Being the son of immigrants, having lived many years in another country and being my children also forcibly emigrants, I have gained experience and perspectives on this issue. Being an emigrant is always difficult, you will always be different, it means living as a second-class citizen in the country to which you emigrate. It is a reality that must be understood and with which one must learn to live and overcome. As the volume of emigrants increases, they will include good people and also bad people and this is inevitable and the latter are surely the ones who will generate the most news. In the Venezuelan case, we must add (1) that there is no emigrant DNA, after the discovery of oil we were a country with wealth that needed and had space for those who came from outside – a country of immigrants, (2) the volume of emigration is gigantic, surpasses any previous Latin American experience and (3) has been combined with the appearance of the most terrible pandemic in the last 100 years, which is shaking Latin America and the rest of the world emotionally and economically. It is very painful to see how the death of Venezuelans is being reported in different countries and from different causes, but the magnitude of emigration and the existing conditions make this inevitable. Somehow it is necessary to achieve better conditions for the emigrants and also seek a more balanced coverage of the experience, also reporting positive cases and the normal majority.
The political challenge of emigration for America as a whole
For some time now, the risks for all of America, from Canada to Patagonia, of the existing situation in Venezuela have been warned. The worsening of living conditions and the impossibility of an improvement make it improbable to stop the wave of emigration from Venezuela. The mass arrival of so many Venezuelans to different countries has collapsed fragile social systems and services, exacerbated existing problems, and created new ones. The march against Venezuelans in Lima is the latest demonstration of the anti-Venezuelan sentiment growing among many Latin Americans. To this should be added the populist discourse of local politicians who seek to obtain revenue by stigmatizing Venezuelan migrants. The worrying thing is that it can only get worse.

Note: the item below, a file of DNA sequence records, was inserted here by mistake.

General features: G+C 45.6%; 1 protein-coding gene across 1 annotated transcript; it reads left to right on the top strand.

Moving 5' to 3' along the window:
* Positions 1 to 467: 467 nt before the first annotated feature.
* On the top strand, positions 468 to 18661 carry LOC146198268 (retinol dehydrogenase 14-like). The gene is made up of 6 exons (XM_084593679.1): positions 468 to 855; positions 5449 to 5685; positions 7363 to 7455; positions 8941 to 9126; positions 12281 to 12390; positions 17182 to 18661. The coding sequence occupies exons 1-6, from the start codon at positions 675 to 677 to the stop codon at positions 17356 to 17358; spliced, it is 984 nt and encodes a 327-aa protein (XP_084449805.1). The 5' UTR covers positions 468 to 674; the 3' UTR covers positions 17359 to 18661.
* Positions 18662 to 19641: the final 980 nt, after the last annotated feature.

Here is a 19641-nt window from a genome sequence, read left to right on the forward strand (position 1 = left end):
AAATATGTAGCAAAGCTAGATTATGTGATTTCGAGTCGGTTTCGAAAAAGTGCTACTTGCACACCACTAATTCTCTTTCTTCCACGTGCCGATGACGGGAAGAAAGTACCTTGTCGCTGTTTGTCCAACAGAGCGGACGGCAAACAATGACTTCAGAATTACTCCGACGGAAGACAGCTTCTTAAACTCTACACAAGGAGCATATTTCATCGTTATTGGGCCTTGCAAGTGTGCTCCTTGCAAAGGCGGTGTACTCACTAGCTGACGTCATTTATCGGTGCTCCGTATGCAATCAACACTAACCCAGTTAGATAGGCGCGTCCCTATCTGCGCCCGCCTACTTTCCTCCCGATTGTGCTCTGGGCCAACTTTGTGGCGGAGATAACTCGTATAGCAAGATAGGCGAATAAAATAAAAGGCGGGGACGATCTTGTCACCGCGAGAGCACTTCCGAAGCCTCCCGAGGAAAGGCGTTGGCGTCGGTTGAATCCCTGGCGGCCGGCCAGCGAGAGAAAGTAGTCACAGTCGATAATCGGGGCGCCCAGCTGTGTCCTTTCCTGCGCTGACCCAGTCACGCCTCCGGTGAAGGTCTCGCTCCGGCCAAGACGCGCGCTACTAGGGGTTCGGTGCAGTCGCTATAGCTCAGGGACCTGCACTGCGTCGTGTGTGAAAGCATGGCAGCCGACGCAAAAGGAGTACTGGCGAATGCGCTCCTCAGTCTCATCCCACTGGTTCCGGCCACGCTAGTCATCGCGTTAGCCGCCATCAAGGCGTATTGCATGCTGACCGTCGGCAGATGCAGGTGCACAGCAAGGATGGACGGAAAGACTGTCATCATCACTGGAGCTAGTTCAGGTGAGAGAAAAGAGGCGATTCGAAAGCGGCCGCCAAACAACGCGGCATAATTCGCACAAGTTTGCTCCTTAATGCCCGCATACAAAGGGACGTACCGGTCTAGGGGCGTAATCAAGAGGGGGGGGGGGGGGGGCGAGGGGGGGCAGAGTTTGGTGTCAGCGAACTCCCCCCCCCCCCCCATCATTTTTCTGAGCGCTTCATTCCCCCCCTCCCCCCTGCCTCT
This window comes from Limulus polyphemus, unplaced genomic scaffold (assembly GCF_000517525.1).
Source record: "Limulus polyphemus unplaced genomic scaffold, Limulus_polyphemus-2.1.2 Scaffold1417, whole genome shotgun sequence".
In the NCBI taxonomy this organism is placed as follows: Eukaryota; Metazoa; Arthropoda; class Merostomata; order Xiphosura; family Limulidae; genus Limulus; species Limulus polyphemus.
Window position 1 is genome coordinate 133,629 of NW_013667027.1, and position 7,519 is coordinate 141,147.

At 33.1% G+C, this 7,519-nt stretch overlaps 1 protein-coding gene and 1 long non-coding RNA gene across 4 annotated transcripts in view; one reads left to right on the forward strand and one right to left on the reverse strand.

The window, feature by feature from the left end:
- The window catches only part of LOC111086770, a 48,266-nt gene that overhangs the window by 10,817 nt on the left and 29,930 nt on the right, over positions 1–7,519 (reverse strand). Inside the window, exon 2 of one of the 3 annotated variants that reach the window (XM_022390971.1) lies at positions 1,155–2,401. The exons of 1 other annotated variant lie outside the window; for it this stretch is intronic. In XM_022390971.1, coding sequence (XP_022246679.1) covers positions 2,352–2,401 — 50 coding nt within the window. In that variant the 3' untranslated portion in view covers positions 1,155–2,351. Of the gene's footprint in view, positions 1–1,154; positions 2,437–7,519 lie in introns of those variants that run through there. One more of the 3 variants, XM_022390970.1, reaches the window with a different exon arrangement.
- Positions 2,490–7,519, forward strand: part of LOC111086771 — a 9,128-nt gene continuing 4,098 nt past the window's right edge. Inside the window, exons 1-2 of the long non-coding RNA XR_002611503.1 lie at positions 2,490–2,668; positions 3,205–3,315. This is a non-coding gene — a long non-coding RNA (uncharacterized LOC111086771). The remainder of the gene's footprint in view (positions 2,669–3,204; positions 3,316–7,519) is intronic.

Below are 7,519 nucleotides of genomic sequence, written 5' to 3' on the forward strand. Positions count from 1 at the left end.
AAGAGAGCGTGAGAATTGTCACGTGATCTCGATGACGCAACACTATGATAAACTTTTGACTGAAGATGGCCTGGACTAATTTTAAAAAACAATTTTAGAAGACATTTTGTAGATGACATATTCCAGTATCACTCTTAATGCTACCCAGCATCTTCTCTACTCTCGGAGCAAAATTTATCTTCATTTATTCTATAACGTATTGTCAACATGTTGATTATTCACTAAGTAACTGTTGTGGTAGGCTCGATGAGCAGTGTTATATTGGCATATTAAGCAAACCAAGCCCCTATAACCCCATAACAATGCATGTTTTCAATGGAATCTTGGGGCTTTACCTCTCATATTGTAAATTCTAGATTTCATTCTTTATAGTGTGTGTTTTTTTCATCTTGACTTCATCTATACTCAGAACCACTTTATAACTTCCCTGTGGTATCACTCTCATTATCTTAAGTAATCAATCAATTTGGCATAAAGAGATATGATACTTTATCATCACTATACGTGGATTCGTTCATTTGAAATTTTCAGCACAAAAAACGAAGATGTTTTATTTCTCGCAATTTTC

The most affected country is Colombia, which today has 1.7 million Venezuelan immigrants. Colombia has intelligently decided to regularize their situation and it is presumed that this will be accompanied by international financial support to manage the cost that this implies. The BBC has recognized it as the most important humanitarian gesture in decades and even Vargas Llosa asks countries to follow Colombia’s example and protect Venezuelans. Colombia is the main exit door for Venezuelans and with the increasing restrictions of other South American countries, it is no longer a place of transit but almost exclusively for the permanence of new arrivals. Finally, it is important not to forget that there are additionally several million Venezuelans of Colombian origin, who could arrive and would be considered “returned” Colombians and can not be rejected.
To this explosive cocktail, we must add the risk of terrorism and drug trafficking and the intervention of global geopolitics. Noticias Caracol reminds us of this when it publishes that ELN, would have coordinated the purchase of missiles with Maduro and Russia. The situations that are in the process of worsening make achieving a regime change in Venezuela a cost that Latin Americans and the United States will eventually have to bear.